Howard County Executive Charles I. Ecker likely will delay construction of a much-sought overpass at the clogged intersection of Route 175 and Snowden River Parkway -- a decision that is upsetting the area's residents.
Ecker's move -- the latest in a community squabble about how to improve the east Columbia intersection -- could delay construction of an overpass for more than 10 years.
The county executive noted traffic projections that show some drivers will switch from Route 175 to Route 100 once that fully opens in 2000.
County traffic studies indicate that Route 100 will pull some cars off Route 175, but the studies also show that continued development in east Columbia will attract just as many new cars to Route 175.
Ecker said this week he will review the studies before making his final decision. But in an interview Monday, he said he probably will postpone construction of an overpass that has been sought by nearby residents at Snowden River Parkway.
He also said he probably would fund only minor, lane-widening improvements at Route 175 intersections at Snowden River Parkway and Dobbin Road.
Ecker had put the overpass project on the county's capital projects budget for the current and last fiscal years. Asked Monday how long until the overpass would be built, he said as late as 2010.
Informed of Ecker's new plans, east Columbia community leaders reacted with anger. They have been pushing for the overpass that they said was promised by county officials last year -- when the county approved construction of the large Columbia Crossing retail center near the intersection.
"I think this is an abuse of the public trust," said Sara Uphouse, the Long Reach village manager. Republican state Sen. Martin G. Madden of Columbia said the county should move forward with construction. "The community was promised this intersection," Madden said.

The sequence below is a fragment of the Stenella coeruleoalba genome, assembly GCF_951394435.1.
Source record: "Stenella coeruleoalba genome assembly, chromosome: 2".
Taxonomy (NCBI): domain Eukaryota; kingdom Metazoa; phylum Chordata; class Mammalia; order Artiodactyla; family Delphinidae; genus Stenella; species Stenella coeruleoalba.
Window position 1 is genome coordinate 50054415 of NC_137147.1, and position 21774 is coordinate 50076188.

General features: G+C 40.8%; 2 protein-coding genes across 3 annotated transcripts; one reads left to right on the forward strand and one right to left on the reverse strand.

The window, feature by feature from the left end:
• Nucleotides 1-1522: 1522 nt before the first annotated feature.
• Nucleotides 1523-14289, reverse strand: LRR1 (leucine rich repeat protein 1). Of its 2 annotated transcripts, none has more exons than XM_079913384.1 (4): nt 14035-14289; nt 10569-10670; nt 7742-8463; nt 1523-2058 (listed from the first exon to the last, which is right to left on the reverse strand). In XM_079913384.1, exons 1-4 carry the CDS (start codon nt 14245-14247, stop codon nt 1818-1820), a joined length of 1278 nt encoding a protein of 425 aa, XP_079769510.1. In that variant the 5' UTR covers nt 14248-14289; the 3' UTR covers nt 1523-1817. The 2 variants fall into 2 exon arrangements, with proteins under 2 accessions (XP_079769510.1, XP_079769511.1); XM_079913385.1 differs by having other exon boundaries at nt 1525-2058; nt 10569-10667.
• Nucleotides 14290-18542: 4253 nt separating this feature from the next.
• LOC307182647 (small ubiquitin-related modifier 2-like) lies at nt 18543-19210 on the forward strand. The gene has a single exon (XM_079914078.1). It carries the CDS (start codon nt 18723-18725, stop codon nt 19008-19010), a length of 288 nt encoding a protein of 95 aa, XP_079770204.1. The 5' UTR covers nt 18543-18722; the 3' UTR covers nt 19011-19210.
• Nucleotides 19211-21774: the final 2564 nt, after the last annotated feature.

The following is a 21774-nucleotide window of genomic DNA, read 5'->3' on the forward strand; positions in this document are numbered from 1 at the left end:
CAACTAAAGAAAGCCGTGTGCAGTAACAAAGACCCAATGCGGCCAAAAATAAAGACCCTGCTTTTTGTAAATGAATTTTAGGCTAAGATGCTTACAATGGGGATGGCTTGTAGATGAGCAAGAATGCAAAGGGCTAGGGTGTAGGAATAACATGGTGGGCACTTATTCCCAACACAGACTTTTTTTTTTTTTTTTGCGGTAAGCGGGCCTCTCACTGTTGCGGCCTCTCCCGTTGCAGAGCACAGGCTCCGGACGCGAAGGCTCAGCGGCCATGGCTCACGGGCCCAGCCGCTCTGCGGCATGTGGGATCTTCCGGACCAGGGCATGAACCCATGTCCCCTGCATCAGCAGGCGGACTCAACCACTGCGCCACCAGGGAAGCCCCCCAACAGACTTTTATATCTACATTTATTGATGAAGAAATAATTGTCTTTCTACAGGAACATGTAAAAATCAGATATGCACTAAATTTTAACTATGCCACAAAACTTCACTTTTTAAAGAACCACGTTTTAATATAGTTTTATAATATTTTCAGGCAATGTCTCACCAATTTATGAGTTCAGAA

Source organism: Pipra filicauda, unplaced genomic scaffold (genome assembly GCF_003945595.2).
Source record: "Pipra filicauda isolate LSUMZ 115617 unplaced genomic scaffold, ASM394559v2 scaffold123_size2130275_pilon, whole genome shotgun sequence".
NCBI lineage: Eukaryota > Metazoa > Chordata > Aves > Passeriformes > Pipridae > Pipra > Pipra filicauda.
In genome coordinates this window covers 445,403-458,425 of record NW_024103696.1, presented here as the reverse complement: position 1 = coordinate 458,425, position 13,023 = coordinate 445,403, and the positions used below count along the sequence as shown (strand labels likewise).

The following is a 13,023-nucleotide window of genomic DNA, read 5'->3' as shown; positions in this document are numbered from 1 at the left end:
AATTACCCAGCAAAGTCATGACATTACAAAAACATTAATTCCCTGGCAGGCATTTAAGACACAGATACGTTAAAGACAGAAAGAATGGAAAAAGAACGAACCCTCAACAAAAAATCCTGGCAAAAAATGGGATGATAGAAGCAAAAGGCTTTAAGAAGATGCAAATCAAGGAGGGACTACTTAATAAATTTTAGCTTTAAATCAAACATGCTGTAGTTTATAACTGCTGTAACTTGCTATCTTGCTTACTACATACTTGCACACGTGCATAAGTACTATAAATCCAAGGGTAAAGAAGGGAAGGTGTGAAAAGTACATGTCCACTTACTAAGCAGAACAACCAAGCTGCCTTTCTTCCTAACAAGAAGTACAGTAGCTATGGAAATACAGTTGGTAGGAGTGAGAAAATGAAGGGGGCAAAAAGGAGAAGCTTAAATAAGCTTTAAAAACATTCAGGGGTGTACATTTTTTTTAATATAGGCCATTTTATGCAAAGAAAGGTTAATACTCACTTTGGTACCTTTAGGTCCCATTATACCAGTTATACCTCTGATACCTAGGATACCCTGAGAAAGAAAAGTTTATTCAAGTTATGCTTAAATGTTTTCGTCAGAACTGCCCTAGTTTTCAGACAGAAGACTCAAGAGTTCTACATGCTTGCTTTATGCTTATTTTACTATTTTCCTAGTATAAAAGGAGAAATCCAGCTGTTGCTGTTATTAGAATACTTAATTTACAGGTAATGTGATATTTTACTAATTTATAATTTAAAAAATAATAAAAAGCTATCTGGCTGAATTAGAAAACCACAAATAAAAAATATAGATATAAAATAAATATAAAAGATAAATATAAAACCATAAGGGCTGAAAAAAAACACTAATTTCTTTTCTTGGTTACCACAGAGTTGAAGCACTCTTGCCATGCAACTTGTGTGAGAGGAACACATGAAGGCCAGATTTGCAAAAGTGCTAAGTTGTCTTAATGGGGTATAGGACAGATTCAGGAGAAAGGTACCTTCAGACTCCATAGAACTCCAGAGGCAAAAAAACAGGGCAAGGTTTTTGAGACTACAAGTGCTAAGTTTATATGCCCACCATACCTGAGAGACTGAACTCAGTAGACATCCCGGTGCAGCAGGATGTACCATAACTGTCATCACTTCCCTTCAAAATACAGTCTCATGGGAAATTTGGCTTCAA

Meanwhile, a task force of community leaders and state and county engineers has wrapped up several months of meetings regarding the intersection.
In its final report -- expected to be released within several weeks -- the task force will recommend construction of a $13 million, "diamond-style" overpass that will incorporate either traffic lights two "roundabouts," according to Uphouse, state highway official Steven Foster and other members of the task force. The task force is split over when this overpass should be built, with half wanting it to be built now and half after Route 100 is open.
Task force member Henry Dagenais, a member of the Long Reach Village Board, said that if the county doesn't build the more expensive overpass interchange now -- after it has received months of intense pressure from citizens and state politicians to do so -- it may never build it.
"The gut feeling is that we can't trust the county to put that [project] off," he said.
But the county and state engineers on the task force say that with road construction funds so scarce, it makes sense to wait. "I would like to see what happens when Route 100 comes into play," said Ron Lepson, head of engineering for the Howard County Department of Public Works.
Last year, Howard County engineers predicted the traffic volumes for the intersection of Route 175 and Snowden River Parkway. The county studies show that from 1995 to 2000, the number of cars will increase, despite the Route 100 opening. Studies show the traffic volume during the peak hour of evening traffic in the following years:
1995: 5,664 vehicles.
2000 (before Route 100 opens): 8,102 vehicles.
2000 (after Route 100 opens): 6,925 vehicles.
2010: 10,590 vehicles.
2020: 12,616 vehicles.
At the same time, state studies show that the opening of Route 100 will lead to increased traffic on Snowden River Parkway. "Traffic forecasting is not an exact science," said Gene Straub, a state official who has studied the intersection.
BTC In any case, Lepson, the county engineer, said the county's proposed widening along Route 175 would make the intersection more efficient than it is now -- even at the 2000 traffic volumes.
The controversy over the intersection of Route 175 and Snowden River Parkway began earlier this year when county officials considered it as a possible location for an innovative design called "dispersed movement," which would have used a series of timed traffic lights to route left-turning cars into special turning lanes.
This design would have saved the county at least $9 million over building an overpass, but state engineers rejected that proposal last month as too risky and untested for such a busy
Pub Date: 10/30/96